The exhibit will feature 21 works from the Arkell Museum, as well as one on loan from the Metropolitan Museum of Art in Manhattan and one from an unidentified private collector. Many of the paintings were acquired by Bartlett Arkell, the founder of Beech-Nut Packing Co.
The exhibit, which will move to the Arkell Museum at Canajoharie in September, was organized with the assistance of a $74,000 grant from the state Regional Economic Develoment Council, funding that was awarded based on the program’s potential to propel tourism.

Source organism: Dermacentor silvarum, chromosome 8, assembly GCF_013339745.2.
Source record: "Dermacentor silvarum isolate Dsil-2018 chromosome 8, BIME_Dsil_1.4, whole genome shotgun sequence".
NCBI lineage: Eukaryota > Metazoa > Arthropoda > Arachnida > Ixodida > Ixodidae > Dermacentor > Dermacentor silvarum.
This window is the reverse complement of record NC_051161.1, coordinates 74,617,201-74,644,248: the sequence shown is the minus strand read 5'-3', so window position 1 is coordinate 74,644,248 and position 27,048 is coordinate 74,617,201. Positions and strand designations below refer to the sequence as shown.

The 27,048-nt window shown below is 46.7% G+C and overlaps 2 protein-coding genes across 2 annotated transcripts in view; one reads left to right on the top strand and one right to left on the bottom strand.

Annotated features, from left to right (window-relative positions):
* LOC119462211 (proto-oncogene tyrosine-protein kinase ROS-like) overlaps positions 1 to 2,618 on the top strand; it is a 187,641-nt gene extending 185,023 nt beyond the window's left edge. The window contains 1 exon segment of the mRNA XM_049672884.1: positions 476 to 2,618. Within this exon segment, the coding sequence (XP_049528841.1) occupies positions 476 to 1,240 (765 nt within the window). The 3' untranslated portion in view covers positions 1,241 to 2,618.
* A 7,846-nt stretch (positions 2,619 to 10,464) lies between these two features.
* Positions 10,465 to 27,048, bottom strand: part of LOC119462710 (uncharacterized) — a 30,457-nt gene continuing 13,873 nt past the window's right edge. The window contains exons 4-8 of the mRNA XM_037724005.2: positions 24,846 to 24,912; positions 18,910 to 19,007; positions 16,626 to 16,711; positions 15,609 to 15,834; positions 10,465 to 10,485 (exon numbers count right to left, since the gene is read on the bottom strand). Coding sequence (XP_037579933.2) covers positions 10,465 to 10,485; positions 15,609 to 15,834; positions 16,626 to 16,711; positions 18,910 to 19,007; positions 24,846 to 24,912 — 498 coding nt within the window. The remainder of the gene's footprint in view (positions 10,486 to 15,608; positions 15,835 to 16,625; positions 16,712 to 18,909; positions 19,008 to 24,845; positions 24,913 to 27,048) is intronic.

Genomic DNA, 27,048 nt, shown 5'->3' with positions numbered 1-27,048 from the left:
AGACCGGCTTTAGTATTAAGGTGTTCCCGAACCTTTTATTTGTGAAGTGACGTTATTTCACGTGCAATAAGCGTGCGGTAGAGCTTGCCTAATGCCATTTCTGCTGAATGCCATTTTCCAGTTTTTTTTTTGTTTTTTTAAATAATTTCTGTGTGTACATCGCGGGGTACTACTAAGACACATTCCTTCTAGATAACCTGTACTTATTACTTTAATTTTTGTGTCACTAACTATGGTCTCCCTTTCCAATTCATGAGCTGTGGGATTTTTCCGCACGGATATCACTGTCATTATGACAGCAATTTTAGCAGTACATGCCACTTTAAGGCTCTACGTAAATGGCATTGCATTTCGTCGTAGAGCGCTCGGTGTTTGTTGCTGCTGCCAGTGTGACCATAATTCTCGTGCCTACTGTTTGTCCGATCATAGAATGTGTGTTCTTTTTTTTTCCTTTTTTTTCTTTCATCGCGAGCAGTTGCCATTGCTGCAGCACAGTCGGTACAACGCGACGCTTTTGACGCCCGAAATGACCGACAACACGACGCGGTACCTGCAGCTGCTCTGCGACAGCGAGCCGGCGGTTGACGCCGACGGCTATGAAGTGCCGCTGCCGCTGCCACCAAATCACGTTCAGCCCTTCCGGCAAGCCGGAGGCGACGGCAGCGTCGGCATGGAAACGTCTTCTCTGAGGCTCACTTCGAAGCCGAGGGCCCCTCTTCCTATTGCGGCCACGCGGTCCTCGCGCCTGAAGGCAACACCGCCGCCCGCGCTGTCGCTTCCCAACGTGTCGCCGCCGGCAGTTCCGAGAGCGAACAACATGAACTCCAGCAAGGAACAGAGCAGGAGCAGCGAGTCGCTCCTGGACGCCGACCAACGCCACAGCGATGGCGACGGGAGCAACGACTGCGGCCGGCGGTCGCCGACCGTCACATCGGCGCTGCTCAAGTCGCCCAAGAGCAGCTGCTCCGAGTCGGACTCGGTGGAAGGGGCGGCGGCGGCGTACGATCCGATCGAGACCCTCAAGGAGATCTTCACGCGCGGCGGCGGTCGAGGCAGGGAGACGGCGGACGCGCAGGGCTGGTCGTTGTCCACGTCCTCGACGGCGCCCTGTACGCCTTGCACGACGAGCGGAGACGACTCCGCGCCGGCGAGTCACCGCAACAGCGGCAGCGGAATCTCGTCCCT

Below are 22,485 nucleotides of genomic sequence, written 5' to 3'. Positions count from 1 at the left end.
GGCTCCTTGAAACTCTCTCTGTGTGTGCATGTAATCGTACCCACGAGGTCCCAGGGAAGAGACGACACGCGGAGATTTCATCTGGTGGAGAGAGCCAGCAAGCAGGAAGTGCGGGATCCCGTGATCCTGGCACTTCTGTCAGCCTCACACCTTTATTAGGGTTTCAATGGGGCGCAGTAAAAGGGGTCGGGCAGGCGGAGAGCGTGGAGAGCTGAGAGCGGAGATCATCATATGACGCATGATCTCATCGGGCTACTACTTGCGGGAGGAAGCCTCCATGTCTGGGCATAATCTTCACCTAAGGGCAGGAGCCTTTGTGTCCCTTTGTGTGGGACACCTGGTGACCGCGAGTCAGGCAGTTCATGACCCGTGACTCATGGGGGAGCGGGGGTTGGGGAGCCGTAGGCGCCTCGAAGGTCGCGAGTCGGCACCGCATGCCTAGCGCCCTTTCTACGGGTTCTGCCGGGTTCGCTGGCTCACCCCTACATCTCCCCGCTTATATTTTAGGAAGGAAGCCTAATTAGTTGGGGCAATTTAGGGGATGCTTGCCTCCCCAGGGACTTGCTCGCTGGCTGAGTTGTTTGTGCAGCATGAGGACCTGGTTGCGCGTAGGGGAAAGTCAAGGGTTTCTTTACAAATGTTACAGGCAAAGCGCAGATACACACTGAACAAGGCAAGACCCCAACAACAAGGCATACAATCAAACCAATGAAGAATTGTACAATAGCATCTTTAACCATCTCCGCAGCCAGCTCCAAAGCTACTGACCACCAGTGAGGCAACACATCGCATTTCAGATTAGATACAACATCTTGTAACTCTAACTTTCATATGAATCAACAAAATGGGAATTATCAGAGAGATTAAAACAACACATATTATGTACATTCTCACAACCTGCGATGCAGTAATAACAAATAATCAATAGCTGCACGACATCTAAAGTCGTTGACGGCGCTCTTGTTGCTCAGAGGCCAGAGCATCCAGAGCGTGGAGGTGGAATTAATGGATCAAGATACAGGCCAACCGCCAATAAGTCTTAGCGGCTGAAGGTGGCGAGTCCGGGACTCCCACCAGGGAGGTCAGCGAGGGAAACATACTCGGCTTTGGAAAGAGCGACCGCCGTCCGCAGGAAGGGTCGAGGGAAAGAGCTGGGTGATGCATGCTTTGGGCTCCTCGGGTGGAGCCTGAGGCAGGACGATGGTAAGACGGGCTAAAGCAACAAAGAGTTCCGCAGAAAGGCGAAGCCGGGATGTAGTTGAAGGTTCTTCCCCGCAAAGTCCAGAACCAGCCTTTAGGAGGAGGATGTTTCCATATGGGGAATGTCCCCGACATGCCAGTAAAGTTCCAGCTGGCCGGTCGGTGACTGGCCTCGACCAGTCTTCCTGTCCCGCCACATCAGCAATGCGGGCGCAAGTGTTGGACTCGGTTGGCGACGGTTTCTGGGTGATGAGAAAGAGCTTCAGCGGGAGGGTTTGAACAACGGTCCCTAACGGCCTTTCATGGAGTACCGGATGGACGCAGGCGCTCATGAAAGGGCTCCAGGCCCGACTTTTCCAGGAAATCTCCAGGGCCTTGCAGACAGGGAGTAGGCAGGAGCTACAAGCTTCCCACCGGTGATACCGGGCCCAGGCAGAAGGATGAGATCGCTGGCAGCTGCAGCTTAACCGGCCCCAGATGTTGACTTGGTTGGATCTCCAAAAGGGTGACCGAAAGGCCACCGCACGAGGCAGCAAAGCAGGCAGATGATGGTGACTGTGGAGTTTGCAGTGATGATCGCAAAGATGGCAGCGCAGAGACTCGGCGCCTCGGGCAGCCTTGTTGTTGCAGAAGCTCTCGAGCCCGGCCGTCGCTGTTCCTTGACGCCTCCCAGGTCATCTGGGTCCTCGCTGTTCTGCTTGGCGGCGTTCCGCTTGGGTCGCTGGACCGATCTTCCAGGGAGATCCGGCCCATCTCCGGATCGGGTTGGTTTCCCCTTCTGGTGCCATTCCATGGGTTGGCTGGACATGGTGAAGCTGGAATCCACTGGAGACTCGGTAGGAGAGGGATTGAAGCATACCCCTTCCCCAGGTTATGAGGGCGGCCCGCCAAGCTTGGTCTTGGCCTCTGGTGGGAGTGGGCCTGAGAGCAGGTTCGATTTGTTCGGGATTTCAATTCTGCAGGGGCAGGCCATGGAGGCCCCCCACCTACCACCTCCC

That funding is also being used to produce an accompanying catalog that D’Ambrosio said will provide new information on Homer.
An examination of his works at the Williamstown Art Conservation Center in Massachusetts found inscriptions, marks and brush strokes that D’Ambrosio said will encourage Homer’s admirers to look at him in a new way. The catalog, which will provide the history of each work, will be available when the exhibit opens at the Fenimore.